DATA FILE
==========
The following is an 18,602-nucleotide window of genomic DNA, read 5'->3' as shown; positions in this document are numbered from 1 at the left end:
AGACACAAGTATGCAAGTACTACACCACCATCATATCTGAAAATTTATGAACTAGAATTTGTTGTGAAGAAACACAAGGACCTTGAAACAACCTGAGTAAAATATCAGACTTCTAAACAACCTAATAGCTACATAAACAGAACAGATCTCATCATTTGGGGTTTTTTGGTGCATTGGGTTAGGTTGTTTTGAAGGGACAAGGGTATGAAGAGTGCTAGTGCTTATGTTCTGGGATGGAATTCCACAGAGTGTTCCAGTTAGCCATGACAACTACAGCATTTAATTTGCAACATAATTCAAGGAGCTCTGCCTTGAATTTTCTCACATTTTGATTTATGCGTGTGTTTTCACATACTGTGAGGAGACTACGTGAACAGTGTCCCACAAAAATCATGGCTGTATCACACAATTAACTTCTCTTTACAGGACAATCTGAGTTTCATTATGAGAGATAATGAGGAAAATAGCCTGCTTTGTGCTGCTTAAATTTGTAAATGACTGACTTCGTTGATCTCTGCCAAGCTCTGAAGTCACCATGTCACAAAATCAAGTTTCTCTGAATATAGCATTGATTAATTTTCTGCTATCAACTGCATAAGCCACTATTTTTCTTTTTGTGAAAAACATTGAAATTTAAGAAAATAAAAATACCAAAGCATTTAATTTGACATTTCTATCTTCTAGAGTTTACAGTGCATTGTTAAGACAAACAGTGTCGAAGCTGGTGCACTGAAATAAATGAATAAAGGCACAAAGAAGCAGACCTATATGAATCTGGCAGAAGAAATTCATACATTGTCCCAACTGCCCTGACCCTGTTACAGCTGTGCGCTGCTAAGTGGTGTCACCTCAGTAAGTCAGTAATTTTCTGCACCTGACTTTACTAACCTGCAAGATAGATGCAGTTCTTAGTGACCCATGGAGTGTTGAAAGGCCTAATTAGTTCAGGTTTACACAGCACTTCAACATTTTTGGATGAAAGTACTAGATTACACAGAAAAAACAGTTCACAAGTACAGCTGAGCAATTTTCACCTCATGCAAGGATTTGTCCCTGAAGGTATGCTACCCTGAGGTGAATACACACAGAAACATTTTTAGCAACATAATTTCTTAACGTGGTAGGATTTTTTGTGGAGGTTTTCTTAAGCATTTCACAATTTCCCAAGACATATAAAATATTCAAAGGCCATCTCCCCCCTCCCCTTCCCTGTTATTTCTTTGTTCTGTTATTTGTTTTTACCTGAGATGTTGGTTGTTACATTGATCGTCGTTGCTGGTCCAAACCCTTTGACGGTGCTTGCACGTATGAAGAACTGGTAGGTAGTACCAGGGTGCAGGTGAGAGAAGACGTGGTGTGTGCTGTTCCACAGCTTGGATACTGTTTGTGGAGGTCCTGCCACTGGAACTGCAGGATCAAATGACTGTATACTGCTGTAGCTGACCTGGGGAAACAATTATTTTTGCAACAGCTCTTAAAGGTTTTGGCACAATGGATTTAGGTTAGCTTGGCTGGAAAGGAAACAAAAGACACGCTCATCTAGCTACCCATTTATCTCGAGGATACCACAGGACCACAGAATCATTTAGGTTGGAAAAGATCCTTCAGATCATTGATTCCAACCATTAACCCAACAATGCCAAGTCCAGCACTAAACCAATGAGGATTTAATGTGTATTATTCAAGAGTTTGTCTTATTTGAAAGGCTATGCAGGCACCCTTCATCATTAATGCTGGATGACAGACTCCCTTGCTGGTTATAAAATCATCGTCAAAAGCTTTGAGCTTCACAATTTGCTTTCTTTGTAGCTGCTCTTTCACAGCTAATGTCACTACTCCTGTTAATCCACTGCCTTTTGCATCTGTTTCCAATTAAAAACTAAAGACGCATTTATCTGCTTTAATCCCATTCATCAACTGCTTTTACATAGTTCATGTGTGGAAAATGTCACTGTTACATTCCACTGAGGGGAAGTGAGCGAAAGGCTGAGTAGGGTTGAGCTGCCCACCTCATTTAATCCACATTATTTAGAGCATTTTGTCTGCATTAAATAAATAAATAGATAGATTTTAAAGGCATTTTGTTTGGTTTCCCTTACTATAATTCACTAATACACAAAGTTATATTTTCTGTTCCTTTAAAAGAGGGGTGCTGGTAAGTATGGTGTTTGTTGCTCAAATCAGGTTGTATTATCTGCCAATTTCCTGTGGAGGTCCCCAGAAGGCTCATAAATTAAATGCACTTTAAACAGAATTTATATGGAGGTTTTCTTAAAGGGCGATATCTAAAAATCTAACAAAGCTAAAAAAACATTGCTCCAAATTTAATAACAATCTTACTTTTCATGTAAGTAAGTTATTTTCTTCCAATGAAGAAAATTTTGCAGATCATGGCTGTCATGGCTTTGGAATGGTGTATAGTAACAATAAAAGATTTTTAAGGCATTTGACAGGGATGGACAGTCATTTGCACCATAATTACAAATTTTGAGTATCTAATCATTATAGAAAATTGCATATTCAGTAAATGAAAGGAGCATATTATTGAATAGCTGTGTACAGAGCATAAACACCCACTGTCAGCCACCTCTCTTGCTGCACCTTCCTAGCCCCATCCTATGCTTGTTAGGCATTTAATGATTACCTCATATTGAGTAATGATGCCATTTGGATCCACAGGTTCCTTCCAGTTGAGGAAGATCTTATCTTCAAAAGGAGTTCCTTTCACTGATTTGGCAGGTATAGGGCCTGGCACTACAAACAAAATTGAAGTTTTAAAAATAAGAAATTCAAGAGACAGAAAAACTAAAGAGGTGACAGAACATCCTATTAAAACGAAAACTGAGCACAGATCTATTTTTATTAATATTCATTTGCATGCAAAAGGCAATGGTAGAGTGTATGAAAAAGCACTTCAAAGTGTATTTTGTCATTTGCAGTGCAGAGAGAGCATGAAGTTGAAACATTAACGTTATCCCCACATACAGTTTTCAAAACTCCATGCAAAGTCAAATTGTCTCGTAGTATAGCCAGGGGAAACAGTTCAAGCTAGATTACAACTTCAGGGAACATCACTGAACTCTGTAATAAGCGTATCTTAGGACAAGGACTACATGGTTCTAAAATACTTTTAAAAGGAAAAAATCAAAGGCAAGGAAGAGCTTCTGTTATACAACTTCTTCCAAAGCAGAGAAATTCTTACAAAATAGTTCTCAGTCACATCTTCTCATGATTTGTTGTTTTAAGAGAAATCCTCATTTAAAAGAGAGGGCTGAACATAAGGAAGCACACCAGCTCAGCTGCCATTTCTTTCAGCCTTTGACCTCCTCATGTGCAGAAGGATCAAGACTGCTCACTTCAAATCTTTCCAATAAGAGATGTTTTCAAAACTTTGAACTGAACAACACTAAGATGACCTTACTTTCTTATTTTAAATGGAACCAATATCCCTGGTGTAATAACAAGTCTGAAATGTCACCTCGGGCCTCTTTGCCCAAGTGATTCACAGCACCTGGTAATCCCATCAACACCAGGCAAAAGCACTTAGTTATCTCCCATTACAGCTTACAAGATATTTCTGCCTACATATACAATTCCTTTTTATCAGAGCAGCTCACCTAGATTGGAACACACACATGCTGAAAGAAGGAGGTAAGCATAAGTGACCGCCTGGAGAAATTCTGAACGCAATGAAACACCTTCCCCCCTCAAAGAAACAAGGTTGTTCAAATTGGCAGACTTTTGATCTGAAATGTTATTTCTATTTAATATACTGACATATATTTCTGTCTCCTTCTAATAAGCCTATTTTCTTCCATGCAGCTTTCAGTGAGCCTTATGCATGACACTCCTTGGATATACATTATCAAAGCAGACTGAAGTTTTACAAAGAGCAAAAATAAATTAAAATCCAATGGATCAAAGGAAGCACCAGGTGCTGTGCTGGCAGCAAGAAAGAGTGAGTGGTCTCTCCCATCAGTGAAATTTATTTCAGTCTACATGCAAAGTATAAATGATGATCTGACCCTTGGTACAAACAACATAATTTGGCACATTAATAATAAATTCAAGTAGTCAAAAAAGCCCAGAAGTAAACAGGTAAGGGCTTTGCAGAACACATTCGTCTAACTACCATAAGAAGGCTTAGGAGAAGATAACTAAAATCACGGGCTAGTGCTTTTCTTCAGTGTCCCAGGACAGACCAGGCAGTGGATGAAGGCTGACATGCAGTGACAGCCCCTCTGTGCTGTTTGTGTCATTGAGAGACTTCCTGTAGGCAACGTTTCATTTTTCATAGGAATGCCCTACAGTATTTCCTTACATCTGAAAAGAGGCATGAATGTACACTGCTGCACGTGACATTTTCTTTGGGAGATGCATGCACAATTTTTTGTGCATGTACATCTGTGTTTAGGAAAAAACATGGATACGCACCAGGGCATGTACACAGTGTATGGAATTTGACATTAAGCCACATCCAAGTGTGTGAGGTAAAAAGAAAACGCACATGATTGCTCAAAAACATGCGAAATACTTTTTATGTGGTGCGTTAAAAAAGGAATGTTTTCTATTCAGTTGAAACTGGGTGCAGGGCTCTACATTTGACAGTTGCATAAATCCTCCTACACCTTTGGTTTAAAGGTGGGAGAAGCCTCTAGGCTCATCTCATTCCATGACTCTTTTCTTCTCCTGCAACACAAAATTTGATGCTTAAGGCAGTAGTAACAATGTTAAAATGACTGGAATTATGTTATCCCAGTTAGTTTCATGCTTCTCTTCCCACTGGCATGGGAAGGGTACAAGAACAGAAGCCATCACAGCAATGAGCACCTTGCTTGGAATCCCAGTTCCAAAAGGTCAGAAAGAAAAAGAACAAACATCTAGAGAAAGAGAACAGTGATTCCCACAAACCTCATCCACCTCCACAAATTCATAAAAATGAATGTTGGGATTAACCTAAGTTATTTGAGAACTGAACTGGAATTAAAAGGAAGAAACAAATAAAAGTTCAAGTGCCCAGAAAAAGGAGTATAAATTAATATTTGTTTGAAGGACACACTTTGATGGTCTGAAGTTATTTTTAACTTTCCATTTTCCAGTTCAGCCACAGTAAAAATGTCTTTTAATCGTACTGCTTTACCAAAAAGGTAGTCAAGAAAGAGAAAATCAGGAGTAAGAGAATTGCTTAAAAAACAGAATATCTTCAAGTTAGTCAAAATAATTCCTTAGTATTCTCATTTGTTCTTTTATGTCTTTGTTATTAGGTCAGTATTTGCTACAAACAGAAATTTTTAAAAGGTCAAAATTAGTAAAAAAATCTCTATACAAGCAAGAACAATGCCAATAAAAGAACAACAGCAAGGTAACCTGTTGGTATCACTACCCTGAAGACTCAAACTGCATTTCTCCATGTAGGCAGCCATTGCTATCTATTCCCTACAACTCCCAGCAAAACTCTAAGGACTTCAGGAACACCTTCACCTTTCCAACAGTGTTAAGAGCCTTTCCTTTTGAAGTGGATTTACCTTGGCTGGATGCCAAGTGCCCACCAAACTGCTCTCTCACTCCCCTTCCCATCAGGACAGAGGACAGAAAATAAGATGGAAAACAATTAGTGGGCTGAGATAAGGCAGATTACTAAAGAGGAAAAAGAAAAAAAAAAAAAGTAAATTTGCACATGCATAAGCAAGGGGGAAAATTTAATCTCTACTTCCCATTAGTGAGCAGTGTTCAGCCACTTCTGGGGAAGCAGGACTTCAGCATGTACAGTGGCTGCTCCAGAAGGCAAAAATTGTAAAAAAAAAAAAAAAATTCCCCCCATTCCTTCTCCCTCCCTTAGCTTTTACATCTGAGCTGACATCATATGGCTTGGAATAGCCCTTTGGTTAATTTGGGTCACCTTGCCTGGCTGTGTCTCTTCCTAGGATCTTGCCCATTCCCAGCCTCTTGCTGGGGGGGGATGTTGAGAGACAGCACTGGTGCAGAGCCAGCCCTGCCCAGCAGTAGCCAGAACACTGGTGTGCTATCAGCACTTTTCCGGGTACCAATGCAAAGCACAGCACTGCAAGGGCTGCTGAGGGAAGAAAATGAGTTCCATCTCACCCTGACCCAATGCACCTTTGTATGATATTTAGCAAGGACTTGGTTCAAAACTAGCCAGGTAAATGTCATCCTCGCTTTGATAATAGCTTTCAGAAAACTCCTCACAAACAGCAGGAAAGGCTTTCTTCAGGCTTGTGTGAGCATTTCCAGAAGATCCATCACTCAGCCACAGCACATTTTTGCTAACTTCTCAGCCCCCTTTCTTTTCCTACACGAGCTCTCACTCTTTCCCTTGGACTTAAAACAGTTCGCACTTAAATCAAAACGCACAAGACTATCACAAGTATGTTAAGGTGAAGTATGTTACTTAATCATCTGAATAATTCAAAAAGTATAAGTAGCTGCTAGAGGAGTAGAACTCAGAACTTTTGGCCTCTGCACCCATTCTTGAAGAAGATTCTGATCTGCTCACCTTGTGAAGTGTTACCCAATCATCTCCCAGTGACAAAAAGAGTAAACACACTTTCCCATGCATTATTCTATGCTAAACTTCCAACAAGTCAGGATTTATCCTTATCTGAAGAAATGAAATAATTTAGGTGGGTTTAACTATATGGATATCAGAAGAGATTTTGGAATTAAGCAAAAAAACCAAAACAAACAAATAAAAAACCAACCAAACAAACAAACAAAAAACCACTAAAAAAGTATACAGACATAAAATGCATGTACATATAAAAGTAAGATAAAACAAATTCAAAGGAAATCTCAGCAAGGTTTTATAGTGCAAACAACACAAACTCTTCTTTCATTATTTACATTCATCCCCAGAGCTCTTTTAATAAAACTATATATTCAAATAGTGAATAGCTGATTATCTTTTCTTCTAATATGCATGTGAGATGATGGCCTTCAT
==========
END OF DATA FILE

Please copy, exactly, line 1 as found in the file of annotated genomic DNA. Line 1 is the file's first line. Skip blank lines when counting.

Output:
The following is an 18,602-nucleotide window of genomic DNA, read 5'->3' as shown; positions in this document are numbered from 1 at the left end: